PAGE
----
Leaf size and shape are quite variable in Lilium pardalinum subspecies and often clearly dependent on environment. In populations that typically have narrow, ascending leaves, shaded plants often have wide, horizontal leaves. This hampers taxonomic separation as well as identification, especially of herbarium specimens. Further field study is desirable.

Lilium pardalinum is primarily pollinated by western tiger swallowtails (Papilio rutulus Lucas, family Papilionidae) and pale swallowtails (P. eurymedon Lucas); several species of hummingbirds (family Trochilidae) are also important visitors, especially when butterflies are rare.

The Atsugewi, Karok, and Yana ate Lilium pardalinum bulbs steamed or baked in an earth oven (D. E. Moerman 1986).

(Discussion copyrighted by Flora of North America; reprinted with permission.)

Of conservation concern.

As its vernacular name indicates, the panhandle lily is restricted to a small area in the western Florida panhandle and adjacent Alabama, where it has been much reduced in number by land-clearing for pasture and housing. It is now under consideration for federal protection.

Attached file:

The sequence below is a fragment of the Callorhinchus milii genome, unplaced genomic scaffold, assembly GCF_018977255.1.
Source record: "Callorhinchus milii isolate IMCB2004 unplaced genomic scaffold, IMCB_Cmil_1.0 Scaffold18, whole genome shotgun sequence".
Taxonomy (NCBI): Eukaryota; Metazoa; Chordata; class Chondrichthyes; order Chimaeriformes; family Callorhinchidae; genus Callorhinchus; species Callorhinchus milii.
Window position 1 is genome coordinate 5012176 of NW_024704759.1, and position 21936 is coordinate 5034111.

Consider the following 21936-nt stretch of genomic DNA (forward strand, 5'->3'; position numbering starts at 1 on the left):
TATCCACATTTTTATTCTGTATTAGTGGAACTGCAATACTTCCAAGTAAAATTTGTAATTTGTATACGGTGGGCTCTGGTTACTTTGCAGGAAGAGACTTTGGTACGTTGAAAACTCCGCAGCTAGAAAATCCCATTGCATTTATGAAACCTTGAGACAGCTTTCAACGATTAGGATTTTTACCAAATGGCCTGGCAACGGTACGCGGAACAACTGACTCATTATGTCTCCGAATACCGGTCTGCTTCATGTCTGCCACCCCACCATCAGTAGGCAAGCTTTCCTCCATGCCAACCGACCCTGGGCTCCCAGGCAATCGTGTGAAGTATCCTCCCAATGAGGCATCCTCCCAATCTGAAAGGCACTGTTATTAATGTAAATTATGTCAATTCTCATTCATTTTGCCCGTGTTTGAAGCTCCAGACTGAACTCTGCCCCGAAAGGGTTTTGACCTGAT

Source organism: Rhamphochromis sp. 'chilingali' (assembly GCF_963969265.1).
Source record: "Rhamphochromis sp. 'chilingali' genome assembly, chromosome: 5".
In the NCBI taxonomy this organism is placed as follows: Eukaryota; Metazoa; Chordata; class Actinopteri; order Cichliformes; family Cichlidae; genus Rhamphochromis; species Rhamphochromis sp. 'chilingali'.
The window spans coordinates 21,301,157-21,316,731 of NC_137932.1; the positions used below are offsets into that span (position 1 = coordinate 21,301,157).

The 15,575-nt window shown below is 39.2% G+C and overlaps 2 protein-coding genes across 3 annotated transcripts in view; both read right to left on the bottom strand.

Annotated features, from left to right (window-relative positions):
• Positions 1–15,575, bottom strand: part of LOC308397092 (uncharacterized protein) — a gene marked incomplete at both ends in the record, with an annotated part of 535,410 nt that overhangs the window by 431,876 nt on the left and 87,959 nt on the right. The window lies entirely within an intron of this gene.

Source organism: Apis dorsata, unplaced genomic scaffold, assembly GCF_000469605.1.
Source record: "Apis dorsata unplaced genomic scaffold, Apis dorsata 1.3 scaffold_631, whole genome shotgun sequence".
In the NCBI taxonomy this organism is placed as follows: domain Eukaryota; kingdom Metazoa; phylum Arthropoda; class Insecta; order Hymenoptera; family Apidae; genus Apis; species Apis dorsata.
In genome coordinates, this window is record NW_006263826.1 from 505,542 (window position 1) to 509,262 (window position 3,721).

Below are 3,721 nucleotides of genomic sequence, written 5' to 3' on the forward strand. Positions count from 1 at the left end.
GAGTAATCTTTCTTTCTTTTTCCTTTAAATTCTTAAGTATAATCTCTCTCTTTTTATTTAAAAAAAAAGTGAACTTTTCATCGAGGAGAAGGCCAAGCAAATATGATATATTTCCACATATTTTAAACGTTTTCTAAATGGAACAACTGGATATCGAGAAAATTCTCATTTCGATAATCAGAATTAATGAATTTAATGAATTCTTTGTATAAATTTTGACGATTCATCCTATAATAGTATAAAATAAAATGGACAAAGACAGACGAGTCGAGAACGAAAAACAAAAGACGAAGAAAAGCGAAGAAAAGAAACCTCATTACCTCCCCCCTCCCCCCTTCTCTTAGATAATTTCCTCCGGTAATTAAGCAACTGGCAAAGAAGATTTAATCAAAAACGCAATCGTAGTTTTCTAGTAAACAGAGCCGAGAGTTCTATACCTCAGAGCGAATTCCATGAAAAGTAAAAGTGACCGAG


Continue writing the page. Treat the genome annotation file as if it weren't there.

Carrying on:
Lilium iridollae is allopatrically distributed with its close relative L. superbum, though the latter occurs within 40 miles of the northernmost populations of the panhandle lily. Blooming times are staggered, L. iridollae typically starting to bloom as L. superbum is finishing. Diagnostic features include the usually brighter flower color, less numerous, shorter, noticeably though subtly oblanceolate leaves in five or fewer whorls (L. superbum has six or more), and few flowers, as well as very long rhizomes with basal leaves, as much as four years’ visible growth, and extended scaleless sections between the annual growth bulbs.

Lilium iridollae is pollinated by all the larger swallowtail butterflies within its limited range, especially the spicebush (Papilio troilus Linnaeus, family Papilionidae), eastern tiger (Papilio glaucus, Linnaeus), and palamedes [Papilio palamedes (Drury)].

(Discussion copyrighted by Flora of North America; reprinted with permission.)

1. Sepals and petals uniformly yellow or yellow-orange; sepals 3.5–7.1 cm; anthers pale yellow, 0.5–1.3 cm; pollen yellow or orange; pistil 3.1–4.3 cm; capsules 2.3–4.2 cm; n California, s Oregon.
subsp. wigginsii